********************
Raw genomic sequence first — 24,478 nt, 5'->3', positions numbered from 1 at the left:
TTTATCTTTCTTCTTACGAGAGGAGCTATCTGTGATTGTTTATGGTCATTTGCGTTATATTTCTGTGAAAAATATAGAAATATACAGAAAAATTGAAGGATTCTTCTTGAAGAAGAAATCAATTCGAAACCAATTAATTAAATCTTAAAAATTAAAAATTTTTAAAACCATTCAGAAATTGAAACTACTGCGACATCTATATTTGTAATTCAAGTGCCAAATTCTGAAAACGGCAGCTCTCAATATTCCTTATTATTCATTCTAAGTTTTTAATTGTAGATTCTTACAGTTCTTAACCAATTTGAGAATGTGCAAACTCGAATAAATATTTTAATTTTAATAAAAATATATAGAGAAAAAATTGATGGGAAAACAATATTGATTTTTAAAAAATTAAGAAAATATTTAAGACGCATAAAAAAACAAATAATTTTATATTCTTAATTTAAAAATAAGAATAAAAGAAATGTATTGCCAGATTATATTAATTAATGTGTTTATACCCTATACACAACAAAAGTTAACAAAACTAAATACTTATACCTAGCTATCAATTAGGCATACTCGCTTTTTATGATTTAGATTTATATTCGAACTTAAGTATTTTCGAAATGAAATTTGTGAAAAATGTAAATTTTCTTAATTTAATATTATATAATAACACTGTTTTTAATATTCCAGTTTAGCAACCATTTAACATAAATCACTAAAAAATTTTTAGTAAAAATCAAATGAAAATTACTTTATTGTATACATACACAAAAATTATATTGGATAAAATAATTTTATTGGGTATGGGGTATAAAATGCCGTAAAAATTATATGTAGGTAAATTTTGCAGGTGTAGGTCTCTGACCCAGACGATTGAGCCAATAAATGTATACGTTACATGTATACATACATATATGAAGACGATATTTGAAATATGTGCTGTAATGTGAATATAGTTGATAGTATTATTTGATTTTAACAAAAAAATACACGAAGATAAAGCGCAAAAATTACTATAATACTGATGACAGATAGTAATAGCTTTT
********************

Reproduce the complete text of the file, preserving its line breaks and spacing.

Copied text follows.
Raw genomic sequence first — 24,478 nt, 5'->3', positions numbered from 1 at the left:
TTTATCTTTCTTCTTACGAGAGGAGCTATCTGTGATTGTTTATGGTCATTTGCGTTATATTTCTGTGAAAAATATAGAAATATACAGAAAAATTGAAGGATTCTTCTTGAAGAAGAAATCAATTCGAAACCAATTAATTAAATCTTAAAAATTAAAAATTTTTAAAACCATTCAGAAATTGAAACTACTGCGACATCTATATTTGTAATTCAAGTGCCAAATTCTGAAAACGGCAGCTCTCAATATTCCTTATTATTCATTCTAAGTTTTTAATTGTAGATTCTTACAGTTCTTAACCAATTTGAGAATGTGCAAACTCGAATAAATATTTTAATTTTAATAAAAATATATAGAGAAAAAATTGATGGGAAAACAATATTGATTTTTAAAAAATTAAGAAAATATTTAAGACGCATAAAAAAACAAATAATTTTATATTCTTAATTTAAAAATAAGAATAAAAGAAATGTATTGCCAGATTATATTAATTAATGTGTTTATACCCTATACACAACAAAAGTTAACAAAACTAAATACTTATACCTAGCTATCAATTAGGCATACTCGCTTTTTATGATTTAGATTTATATTCGAACTTAAGTATTTTCGAAATGAAATTTGTGAAAAATGTAAATTTTCTTAATTTAATATTATATAATAACACTGTTTTTAATATTCCAGTTTAGCAACCATTTAACATAAATCACTAAAAAATTTTTAGTAAAAATCAAATGAAAATTACTTTATTGTATACATACACAAAAATTATATTGGATAAAATAATTTTATTGGGTATGGGGTATAAAATGCCGTAAAAATTATATGTAGGTAAATTTTGCAGGTGTAGGTCTCTGACCCAGACGATTGAGCCAATAAATGTATACGTTACATGTATACATACATATATGAAGACGATATTTGAAATATGTGCTGTAATGTGAATATAGTTGATAGTATTATTTGATTTTAACAAAAAAATACACGAAGATAAAGCGCAAAAATTACTATAATACTGATGACAGATAGTAATAGCTTTT